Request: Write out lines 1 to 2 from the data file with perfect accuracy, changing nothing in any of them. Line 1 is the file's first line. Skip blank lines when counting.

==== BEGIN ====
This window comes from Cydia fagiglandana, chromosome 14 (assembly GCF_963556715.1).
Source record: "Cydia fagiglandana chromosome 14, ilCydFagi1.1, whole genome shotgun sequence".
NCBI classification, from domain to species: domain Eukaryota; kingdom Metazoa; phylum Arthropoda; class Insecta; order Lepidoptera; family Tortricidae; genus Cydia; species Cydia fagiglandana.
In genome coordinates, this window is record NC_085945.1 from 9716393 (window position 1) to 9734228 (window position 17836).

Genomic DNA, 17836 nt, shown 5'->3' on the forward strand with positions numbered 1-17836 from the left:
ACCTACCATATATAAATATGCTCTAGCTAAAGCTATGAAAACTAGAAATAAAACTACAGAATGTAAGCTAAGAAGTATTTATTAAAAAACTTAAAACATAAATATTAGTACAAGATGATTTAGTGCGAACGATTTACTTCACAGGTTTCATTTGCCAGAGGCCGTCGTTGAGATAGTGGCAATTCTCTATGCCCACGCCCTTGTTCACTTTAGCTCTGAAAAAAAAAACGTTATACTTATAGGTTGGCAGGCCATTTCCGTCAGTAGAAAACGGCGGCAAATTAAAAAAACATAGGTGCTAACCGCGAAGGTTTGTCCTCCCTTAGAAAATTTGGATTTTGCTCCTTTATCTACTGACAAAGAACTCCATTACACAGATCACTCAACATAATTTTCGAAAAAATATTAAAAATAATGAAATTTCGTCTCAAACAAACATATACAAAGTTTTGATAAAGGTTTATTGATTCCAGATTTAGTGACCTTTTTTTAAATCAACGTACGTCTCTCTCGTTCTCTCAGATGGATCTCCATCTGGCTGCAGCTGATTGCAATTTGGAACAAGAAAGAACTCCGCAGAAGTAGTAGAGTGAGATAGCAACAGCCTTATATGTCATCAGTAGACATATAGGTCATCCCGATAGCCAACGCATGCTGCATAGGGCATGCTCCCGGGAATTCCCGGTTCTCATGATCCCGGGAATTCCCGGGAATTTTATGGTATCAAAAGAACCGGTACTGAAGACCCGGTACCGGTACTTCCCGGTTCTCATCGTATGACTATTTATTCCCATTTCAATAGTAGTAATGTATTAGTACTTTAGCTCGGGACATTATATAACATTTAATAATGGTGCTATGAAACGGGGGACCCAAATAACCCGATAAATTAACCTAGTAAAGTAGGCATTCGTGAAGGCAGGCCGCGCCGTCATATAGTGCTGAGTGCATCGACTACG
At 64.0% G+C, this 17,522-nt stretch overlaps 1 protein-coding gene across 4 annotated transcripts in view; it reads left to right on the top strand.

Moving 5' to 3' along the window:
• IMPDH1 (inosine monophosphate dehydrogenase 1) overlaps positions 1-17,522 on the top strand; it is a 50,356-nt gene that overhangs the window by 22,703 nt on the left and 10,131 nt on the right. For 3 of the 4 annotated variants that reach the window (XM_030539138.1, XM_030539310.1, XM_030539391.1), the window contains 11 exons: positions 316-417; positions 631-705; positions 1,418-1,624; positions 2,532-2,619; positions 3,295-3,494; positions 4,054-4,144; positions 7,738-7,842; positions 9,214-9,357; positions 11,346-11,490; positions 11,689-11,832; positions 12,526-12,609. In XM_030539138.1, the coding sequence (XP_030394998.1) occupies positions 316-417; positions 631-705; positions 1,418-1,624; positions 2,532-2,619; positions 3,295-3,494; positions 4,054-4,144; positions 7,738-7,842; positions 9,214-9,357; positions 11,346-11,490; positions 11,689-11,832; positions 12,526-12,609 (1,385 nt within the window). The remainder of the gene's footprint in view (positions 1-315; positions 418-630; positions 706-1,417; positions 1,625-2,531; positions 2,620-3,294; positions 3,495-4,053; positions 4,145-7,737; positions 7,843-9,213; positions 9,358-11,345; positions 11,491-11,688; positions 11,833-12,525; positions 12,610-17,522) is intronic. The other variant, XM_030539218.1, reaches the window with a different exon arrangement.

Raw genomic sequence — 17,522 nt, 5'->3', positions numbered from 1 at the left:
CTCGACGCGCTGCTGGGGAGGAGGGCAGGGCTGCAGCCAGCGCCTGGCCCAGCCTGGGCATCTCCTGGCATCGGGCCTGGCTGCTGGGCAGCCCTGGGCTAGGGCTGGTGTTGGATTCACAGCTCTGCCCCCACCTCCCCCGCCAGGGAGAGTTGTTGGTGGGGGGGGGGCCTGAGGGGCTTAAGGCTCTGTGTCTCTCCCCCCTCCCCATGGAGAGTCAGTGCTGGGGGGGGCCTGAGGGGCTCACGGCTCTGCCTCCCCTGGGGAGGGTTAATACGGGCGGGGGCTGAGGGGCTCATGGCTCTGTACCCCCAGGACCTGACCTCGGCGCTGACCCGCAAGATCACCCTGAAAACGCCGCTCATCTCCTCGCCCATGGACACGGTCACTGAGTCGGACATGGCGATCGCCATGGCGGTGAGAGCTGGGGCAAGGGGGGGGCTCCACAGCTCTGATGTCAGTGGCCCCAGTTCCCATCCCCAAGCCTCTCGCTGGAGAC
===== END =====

This window comes from Cydia fagiglandana, chromosome 14 (assembly GCF_963556715.1).
Source record: "Cydia fagiglandana chromosome 14, ilCydFagi1.1, whole genome shotgun sequence".